Page last updated at 12:43 GMT, Monday, 13 April 2009 13:43 UK

Orde 'would be rejected by PSNI'

Sir Hugh Orde
Sir Hugh Orde revealed he had considered a career in farming

Chief Constable Sir Hugh Orde has said he would probably not have the qualifications to get into the PSNI if he applied now.

Sir Hugh also told Radio Ulster's Talkback that he had originally planned a career as a dairy farmer.

He said a third of officers who joined the PSNI now have at least one degree.

"I joined at 19 with an A level and O levels and no degree. Frankly, I wouldn't get into the police service now," the chief constable said.

Sir Hugh also told host David Dunseith that he could have been known as Farmer Orde, rather than chief constable.

"Having left school with some qualifications, but not a shedload, I was very much looking forward to a year on the farm before I went to agricultural college," he said.

"But you realise very soon, even in those days, this was the mid-70s, that the farming industry was changing and if you didn't own land - and my family were not landowners - you were looking to your middle age before you could become a farm manager of any decent acreage.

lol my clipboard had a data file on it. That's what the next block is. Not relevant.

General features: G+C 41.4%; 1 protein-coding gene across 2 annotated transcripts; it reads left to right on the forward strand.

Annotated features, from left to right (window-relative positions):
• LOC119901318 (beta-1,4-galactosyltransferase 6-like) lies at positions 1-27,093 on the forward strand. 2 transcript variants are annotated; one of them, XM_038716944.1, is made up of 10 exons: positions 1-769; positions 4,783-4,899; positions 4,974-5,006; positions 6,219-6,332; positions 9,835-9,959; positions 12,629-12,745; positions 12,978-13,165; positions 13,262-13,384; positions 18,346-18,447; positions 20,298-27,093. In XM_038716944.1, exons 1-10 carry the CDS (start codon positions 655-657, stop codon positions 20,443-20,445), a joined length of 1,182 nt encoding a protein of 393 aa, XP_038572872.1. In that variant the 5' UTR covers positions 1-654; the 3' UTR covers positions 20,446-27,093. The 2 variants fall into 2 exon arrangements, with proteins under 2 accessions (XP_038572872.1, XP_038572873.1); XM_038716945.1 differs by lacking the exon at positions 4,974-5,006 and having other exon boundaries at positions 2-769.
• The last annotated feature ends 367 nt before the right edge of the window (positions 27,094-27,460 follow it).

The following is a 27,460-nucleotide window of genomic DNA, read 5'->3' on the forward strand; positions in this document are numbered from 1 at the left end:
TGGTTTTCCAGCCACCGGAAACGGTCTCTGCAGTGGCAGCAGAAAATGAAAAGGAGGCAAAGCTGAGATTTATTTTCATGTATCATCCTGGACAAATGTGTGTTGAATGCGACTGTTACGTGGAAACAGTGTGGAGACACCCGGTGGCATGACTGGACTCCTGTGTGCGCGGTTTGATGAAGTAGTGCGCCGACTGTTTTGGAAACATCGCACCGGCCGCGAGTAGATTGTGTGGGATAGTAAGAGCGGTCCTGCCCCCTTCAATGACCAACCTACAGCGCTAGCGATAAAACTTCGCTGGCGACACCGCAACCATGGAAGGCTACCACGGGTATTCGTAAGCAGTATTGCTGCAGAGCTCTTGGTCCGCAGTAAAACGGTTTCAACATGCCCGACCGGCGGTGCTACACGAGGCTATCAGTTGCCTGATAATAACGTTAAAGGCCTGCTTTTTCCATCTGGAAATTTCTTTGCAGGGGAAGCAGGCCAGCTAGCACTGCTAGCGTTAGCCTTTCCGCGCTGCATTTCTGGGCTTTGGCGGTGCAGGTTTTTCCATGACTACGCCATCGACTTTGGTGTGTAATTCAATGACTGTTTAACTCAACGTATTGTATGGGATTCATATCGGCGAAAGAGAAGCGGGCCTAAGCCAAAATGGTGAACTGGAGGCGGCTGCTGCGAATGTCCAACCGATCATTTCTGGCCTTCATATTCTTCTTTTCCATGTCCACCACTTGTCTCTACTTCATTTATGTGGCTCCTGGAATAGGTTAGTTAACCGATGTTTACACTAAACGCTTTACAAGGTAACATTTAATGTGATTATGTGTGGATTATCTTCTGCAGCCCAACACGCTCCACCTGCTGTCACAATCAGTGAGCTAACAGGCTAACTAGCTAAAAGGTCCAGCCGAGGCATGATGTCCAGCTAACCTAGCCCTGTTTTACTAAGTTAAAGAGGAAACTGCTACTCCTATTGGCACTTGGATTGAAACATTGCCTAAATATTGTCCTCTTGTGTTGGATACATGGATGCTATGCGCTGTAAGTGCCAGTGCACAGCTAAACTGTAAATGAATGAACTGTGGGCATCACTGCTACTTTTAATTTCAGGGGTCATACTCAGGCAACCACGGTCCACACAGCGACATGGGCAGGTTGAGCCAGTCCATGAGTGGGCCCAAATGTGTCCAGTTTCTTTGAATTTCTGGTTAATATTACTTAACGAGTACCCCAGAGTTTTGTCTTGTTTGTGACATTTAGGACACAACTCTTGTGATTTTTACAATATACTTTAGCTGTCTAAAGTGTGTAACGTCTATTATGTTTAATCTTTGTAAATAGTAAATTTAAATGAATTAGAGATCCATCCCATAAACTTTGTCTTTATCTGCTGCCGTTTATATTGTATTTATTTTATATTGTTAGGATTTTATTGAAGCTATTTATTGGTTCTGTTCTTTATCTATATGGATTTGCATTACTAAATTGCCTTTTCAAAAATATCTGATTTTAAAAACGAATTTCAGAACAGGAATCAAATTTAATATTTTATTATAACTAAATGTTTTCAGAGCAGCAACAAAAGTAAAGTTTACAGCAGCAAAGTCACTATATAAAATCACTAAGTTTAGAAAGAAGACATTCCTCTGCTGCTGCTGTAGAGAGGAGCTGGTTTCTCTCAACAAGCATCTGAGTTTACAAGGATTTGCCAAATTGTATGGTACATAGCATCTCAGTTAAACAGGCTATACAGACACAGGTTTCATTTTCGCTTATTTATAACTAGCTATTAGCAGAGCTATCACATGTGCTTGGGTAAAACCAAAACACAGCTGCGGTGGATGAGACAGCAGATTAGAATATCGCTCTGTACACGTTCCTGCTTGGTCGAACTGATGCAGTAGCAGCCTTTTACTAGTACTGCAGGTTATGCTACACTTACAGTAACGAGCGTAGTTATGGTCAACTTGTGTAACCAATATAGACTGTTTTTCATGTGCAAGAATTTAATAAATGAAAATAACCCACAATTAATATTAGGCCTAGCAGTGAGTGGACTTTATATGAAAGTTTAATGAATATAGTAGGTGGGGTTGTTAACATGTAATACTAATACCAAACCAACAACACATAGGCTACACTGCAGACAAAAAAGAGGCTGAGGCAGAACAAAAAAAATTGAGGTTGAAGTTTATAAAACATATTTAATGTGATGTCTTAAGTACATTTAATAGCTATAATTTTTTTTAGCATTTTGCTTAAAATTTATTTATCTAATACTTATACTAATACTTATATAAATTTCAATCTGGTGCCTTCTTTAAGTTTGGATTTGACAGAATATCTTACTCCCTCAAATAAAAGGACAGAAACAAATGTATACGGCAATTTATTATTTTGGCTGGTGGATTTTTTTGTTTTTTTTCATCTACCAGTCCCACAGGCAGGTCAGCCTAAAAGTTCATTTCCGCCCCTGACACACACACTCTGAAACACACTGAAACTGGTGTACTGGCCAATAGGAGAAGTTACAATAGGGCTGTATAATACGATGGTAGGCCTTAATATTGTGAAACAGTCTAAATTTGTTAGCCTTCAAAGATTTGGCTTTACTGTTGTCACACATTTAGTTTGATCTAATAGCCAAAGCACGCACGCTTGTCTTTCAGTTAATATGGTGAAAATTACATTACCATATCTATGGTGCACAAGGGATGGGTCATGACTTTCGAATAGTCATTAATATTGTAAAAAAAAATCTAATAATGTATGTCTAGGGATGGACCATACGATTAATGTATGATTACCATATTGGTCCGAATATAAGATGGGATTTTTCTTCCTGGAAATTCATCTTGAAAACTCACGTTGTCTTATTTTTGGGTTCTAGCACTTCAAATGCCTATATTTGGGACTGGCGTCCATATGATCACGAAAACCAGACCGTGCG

I had some very interesting meetings in back rooms in all parts of Northern Ireland with people who explained to me their world
Sir Hugh Orde

"At that point I started to think more widely and the only thing that had really interested me at school apart from agriculture, was a careers talk by a local police sergeant."

Sir Hugh began his career in policing with the Metropolitan Police, joining in 1977, and rose to the rank of deputy assistant commissioner.

In 2002, he was made chief constable of the Police Service of Northern Ireland (PSNI)

He told the programme he did not consult many history books before taking up his job in Northern Ireland.

"I actually spent more time speaking to people," he said.

"I had some very interesting meetings in back rooms in all parts of Northern Ireland with people who explained to me their world.

"I learned more about the loyalist struggle from a man who is no longer with us - David Ervine - and working class politics.

"I learned more about the republican cause from people I have met and had long conversations with about where they were coming from and indeed their vision for the future."

During the interview, Sir Hugh also revealed what his choices would be on Desert Island Discs.

They included Jeff Buckley's "Hallelujah", Otis Redding's "Sitting on the Dock of the Bay", Bruce Springsteen's "Born to Run" and perhaps most appropriately for Northern Ireland Johnny Cash singing "Bridge Over Troubled Water".



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